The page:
Prayer

Are You a "Modern-Day Jonah"?

 When was the last time you prayed for President Obama? When was the last time you prayed for Secretary of State John Kerry? When was the last time you prayed for Supreme Court Ruth Bader Ginsburg? America’s leaders have threatened religious liberties and promoted laws that undermine biblical principles. Our leaders need our prayers. If our leaders need our prayers, why don’t we pray? Do you not pray for our leaders because we do not know we are supposed to? Or because we do not see its value? Or maybe we don’t pray for our leaders because we do not want God to show his mercy and compassion to those we disagree with?

We may be “modern-day Jonahs[1]” who are unwilling to follow God’s Word because we do not like those who God wants us to help. After God brought Nineveh to repentance and relented of the coming disaster, Jonah was exceedingly displeased and very angry. He prayed to the Lord, “O Lord, is not this what I said when I was yet in my country? That is why I made haste to flee to Tarshish; for I knew that you are a gracious God and merciful, slow to anger and abounding in steadfast love, and relenting from disaster.” Jonah knew that Lord’s desired to extend his compassion, but he did not want Him to extend it to Nineveh. I wonder how many Christians do not pray for President Obama because they don’t want God to extend him mercy.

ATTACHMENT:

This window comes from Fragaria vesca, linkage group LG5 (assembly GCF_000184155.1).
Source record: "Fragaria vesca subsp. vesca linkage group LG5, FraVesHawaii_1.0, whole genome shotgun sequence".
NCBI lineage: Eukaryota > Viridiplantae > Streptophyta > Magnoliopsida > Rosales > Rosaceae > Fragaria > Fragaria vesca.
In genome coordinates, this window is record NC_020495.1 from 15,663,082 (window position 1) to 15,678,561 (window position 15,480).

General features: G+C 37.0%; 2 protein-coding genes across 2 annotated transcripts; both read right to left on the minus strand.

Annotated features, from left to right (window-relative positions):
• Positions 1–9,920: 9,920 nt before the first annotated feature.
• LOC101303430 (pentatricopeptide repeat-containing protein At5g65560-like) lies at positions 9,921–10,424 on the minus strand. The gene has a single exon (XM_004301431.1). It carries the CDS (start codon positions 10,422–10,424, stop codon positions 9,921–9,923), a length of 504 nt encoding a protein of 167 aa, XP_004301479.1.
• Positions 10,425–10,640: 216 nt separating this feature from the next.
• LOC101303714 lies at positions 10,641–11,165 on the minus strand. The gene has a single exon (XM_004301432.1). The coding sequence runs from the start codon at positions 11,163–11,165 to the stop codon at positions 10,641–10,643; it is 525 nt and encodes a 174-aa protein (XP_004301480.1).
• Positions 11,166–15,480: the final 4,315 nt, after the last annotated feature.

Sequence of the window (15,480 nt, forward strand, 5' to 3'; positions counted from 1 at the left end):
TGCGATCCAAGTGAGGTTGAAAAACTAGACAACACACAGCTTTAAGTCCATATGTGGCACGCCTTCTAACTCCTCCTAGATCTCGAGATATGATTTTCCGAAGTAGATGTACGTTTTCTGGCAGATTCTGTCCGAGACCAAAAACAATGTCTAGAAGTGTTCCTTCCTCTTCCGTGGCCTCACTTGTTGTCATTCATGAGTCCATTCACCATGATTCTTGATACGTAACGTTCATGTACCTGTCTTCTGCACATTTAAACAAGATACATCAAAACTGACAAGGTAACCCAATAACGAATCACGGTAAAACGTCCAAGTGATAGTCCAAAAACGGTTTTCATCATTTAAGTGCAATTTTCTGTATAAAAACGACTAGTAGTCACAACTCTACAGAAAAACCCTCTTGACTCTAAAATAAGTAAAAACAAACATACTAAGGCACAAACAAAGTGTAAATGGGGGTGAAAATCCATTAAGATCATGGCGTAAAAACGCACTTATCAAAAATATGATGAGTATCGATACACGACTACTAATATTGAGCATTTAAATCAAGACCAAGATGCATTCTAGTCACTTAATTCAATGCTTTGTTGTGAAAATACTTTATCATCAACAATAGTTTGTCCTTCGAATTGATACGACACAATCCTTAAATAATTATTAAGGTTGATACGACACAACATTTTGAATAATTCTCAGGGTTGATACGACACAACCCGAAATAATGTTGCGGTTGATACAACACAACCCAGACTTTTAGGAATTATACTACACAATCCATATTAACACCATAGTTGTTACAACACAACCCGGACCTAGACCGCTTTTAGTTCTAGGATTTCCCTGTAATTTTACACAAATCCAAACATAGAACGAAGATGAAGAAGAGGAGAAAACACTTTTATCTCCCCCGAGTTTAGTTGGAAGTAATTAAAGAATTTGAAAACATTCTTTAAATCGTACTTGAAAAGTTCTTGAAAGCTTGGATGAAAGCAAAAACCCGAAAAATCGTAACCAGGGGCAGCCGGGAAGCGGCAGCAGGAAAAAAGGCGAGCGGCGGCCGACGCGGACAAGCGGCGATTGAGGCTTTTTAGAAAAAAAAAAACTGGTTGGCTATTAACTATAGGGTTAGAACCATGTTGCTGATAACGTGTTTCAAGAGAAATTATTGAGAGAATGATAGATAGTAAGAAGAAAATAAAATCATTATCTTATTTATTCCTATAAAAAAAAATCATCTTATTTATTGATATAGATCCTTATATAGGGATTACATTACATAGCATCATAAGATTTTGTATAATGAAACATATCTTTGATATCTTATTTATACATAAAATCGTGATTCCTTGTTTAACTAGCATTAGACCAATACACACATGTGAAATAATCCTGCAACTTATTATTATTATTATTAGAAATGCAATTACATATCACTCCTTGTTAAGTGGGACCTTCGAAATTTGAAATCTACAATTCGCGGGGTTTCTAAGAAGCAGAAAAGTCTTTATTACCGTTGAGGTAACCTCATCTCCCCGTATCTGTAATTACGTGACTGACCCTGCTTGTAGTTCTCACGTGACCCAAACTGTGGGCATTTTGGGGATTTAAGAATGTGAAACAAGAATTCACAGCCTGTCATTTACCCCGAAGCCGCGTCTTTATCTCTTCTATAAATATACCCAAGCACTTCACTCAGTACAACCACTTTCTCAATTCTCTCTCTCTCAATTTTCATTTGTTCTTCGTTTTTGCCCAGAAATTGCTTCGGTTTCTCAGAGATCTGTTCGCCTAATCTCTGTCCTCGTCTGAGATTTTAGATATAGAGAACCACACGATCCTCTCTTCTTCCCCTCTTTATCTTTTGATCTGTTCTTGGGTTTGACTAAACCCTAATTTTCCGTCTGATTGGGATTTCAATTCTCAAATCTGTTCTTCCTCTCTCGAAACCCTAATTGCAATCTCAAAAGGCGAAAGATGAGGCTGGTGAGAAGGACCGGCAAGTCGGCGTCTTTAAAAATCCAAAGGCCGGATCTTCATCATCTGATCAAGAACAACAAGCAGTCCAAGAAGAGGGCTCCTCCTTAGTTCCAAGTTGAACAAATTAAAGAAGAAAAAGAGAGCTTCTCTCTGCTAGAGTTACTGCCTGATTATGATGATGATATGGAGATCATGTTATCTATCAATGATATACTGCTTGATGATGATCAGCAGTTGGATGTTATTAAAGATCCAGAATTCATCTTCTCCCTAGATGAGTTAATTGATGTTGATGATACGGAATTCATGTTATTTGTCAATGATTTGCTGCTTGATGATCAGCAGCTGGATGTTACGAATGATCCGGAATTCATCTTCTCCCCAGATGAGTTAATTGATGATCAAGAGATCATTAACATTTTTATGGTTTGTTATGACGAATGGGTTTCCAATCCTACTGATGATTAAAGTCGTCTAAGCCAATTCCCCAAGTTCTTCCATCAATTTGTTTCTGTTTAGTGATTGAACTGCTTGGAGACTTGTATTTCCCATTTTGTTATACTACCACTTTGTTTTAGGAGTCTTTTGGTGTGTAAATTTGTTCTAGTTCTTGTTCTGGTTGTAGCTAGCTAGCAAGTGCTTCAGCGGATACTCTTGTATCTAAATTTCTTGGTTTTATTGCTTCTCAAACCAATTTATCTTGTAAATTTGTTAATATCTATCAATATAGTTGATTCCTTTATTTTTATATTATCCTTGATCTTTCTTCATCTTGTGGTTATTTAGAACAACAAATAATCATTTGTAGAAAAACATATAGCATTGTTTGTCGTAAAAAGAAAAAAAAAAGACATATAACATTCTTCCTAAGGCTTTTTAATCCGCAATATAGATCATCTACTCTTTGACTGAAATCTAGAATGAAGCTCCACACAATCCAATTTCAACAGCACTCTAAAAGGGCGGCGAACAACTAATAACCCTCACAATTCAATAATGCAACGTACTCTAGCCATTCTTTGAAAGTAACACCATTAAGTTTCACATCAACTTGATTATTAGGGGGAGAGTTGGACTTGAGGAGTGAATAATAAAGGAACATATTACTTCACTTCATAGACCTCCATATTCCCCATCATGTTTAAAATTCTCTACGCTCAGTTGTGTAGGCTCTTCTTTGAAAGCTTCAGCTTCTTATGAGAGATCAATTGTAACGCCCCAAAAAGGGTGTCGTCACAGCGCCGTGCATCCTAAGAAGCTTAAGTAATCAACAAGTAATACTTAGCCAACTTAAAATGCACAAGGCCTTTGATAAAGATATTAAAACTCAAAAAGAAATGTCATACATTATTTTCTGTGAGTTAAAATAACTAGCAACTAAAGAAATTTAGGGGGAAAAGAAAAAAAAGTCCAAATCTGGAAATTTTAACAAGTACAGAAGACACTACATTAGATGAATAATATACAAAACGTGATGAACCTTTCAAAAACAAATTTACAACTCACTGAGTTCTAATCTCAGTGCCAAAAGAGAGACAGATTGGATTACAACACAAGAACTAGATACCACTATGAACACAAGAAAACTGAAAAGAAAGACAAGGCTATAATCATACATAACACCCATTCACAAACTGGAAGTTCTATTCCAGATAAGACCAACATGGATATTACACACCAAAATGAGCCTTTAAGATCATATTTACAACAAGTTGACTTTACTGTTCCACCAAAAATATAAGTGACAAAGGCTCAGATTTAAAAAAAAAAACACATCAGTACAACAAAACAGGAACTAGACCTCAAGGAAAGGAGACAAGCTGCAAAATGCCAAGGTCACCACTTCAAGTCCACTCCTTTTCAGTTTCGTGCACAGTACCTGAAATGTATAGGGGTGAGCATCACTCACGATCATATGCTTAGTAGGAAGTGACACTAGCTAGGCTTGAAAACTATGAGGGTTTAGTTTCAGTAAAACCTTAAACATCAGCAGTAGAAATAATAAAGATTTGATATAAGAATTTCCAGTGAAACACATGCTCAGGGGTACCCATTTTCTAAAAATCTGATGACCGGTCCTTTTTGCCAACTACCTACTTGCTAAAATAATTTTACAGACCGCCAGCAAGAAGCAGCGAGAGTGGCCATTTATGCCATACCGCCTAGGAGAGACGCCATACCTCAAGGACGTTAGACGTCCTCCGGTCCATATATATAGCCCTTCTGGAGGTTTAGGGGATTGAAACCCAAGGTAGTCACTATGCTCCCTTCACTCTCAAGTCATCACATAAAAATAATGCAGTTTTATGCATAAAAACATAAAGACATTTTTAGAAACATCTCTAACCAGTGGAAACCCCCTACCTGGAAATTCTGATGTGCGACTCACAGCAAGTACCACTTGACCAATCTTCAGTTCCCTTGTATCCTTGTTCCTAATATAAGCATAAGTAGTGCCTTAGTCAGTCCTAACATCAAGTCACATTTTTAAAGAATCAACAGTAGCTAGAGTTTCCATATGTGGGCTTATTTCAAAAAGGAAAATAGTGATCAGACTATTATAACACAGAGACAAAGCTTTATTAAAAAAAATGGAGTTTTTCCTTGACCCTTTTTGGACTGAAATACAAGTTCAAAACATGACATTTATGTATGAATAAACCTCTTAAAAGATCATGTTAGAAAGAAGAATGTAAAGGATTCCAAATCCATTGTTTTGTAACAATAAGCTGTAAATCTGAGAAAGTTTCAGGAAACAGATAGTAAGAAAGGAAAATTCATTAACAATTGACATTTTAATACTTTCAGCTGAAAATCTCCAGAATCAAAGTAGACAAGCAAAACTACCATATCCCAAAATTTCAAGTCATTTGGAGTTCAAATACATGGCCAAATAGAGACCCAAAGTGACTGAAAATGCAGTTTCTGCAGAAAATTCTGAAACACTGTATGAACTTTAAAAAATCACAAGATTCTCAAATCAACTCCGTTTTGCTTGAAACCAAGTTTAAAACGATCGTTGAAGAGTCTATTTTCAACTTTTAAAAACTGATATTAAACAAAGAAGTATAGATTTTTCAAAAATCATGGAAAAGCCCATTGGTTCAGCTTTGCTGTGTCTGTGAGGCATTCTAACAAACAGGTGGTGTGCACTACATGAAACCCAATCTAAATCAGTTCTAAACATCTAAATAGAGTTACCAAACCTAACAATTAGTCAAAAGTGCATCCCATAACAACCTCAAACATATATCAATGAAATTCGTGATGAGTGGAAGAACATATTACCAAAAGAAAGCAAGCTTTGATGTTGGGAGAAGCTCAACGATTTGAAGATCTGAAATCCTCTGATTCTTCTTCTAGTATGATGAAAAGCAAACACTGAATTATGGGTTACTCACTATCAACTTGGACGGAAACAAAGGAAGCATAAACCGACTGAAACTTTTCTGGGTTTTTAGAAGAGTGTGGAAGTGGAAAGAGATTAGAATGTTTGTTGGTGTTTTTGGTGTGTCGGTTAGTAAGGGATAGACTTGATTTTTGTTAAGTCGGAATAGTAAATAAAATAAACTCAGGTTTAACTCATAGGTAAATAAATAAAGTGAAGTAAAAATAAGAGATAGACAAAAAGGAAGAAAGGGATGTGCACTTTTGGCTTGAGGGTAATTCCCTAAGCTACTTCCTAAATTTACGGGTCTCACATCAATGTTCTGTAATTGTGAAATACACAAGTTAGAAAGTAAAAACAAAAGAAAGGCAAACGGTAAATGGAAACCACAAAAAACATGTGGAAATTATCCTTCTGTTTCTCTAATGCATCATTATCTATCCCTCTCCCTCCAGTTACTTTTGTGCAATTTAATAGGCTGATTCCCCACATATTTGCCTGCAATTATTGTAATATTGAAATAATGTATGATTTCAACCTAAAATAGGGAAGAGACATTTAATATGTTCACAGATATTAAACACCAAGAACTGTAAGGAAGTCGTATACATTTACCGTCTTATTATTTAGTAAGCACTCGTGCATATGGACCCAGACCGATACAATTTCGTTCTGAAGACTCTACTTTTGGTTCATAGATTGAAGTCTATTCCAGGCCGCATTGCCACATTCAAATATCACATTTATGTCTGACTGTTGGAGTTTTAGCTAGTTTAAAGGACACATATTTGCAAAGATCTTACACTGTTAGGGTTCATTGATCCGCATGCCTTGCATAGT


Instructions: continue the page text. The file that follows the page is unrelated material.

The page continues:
Paul left Timothy in Ephesus to teach him how the church ought to behave as the household of the living God. After charging Timothy to wage the good warfare he begins to lay our practical instructions for the church to live as his representatives in the world. The first instruction Paul gives is to pray for all people.

The Prayers for the People

            Paul begins, by saying, “First of all.” The first thing that the church must do to wage the good warfare is to pray. 1 Timothy 2:1-2,

First of all, then, I urge that supplications, prayers, intercessions, and thanksgivings be made for all people, for kings and all who are in high positions, that we may lead a peaceful and quiet life, godly and dignified in every way. (1 Timothy 2:1-2)

He lists various types of prayers. Supplications indicates a deep spiritual need, prayers are a general term for all request for God, intercessions focus on prayers made for believers and thanksgiving gives a motivation for asking in one’s prayer to God. The goal is not to provide specific kinds of prayers, but to underscore the importance of all kinds of prayer for all kinds of people. Notice who the prayers are offered, “all people.” Prayer shows our trust in God’s power. Prayer is humbling ourselves before God.